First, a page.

Frontotemporal dementia is broad term for group of disorders caused by progressive nerve cell loss in the frontal and temporal lobes of brain. Spindle neurons have 70% loss in Frontotemporal dementia patients while other neurons remain unchanged. Temporal lobes have specific function such as right temporal lobe involved in recognition of faces and known objects. Left temporal lobe involved in meaning of names and words of objects. Frontotemporal dementia includes changes in behaviour, personality and difficulty in speech. It is significant cause of dementia in younger peoples. MRI scans may show the frontal and temporal lobe atrophy.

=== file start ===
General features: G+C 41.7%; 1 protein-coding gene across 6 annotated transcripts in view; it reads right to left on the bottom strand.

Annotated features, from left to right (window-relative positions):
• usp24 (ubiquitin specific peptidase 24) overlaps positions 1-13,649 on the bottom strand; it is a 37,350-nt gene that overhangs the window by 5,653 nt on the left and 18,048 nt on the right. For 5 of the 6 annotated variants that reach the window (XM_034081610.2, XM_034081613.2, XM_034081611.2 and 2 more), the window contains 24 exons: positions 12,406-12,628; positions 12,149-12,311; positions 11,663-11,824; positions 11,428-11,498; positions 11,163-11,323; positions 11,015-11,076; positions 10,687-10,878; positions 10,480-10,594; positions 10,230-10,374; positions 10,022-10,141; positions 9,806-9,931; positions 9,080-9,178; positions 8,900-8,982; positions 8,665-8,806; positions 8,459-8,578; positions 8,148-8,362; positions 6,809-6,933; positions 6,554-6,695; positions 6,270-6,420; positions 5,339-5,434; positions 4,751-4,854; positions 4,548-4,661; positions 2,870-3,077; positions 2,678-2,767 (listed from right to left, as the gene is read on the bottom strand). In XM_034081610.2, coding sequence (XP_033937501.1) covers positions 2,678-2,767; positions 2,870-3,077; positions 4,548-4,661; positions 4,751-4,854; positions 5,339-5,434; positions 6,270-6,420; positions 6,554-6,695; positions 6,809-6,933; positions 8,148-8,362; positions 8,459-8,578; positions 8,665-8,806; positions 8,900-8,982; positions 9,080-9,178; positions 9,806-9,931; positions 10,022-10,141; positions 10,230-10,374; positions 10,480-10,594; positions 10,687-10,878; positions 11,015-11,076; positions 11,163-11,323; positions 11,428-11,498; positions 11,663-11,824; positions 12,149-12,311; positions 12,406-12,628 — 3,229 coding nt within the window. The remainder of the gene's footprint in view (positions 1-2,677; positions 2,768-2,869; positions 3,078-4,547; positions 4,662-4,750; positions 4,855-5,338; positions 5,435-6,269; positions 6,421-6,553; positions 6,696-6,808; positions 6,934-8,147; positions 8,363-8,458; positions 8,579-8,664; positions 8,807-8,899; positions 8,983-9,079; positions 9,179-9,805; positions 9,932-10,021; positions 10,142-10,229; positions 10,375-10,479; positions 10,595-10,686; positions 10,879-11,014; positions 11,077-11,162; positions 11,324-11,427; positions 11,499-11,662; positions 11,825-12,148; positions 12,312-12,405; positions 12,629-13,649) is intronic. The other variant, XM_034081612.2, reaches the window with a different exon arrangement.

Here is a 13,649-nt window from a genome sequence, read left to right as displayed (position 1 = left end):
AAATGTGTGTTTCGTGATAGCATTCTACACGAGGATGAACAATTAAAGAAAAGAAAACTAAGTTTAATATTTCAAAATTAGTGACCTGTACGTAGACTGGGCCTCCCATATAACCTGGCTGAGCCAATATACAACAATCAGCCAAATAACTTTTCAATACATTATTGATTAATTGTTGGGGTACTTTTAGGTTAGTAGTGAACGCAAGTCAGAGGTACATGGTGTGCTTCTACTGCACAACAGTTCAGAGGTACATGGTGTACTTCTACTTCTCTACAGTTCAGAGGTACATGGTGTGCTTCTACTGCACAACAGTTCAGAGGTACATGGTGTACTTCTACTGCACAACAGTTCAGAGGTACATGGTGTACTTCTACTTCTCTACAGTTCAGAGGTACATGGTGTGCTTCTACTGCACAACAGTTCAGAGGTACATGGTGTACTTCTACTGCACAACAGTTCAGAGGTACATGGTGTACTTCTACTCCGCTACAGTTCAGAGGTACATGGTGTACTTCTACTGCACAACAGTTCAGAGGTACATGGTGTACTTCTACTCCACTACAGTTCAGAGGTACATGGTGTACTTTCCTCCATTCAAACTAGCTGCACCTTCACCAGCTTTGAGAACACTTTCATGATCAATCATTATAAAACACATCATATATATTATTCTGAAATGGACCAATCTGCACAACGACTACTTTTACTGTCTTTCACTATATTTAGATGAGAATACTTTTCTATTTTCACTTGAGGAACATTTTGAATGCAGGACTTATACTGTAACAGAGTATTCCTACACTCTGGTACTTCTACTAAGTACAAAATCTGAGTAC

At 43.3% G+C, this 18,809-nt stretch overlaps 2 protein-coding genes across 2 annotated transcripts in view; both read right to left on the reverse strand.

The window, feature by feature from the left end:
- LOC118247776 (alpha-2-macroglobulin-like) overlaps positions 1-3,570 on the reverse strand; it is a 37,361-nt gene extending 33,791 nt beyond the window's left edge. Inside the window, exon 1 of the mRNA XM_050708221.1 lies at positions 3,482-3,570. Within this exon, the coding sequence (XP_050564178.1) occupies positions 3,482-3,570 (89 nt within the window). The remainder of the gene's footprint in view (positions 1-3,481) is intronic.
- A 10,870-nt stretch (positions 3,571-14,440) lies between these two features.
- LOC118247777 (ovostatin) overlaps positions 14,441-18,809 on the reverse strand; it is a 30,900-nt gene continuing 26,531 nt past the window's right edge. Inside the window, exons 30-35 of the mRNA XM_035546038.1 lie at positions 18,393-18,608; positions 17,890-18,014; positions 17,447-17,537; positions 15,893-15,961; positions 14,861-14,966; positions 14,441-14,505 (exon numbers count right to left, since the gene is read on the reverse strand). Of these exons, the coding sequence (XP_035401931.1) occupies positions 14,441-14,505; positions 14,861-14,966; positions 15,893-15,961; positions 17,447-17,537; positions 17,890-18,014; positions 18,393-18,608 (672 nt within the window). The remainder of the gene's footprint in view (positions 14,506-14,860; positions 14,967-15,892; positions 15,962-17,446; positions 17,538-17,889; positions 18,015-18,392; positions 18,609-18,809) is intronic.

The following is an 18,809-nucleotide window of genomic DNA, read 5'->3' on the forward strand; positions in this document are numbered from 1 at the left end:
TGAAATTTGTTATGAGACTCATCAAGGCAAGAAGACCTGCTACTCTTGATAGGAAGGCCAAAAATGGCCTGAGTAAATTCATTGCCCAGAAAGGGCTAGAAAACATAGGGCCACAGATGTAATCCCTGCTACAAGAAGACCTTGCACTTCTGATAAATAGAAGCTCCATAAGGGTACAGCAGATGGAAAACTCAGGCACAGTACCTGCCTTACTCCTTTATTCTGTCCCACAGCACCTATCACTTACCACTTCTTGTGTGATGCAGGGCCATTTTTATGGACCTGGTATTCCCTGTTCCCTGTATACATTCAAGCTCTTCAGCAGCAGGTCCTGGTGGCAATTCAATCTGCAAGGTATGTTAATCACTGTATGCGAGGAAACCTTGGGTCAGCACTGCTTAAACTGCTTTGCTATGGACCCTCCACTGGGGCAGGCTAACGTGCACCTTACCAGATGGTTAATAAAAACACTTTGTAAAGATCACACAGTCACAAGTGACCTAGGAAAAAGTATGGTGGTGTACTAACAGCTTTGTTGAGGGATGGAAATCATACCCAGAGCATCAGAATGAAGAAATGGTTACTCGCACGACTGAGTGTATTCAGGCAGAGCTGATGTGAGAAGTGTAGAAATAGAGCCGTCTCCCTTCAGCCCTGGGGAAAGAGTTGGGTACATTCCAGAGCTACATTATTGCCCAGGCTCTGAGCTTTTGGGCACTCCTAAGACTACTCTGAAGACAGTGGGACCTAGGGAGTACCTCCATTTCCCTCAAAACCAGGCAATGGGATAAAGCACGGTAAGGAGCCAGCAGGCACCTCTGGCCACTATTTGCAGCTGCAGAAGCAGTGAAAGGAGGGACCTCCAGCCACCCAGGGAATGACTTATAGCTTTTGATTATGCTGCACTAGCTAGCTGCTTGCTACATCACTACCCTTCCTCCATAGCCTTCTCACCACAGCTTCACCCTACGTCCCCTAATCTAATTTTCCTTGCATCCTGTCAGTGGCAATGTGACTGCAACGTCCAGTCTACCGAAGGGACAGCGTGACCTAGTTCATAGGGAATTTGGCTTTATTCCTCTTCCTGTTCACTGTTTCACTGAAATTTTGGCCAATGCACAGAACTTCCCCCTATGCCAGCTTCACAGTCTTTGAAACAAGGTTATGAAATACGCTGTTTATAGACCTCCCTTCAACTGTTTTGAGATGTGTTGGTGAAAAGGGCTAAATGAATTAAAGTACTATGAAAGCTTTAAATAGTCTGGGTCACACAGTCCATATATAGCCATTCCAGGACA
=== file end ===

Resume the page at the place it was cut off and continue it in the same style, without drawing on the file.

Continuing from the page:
- Track 1-1 Frontotemporal dementia signs and diagnosis
- Track 2-2 Management of frontotemporal dementia
- Track 3-3 Spindle neurons
- Track 4-4 Primary progressive aphasia
- Track 5-5 Semantic dementia
- Track 6-6 Neuropsychological tests for frontotemporal dementia
- Track 7-7 Frontotemporal dementia and life expectancy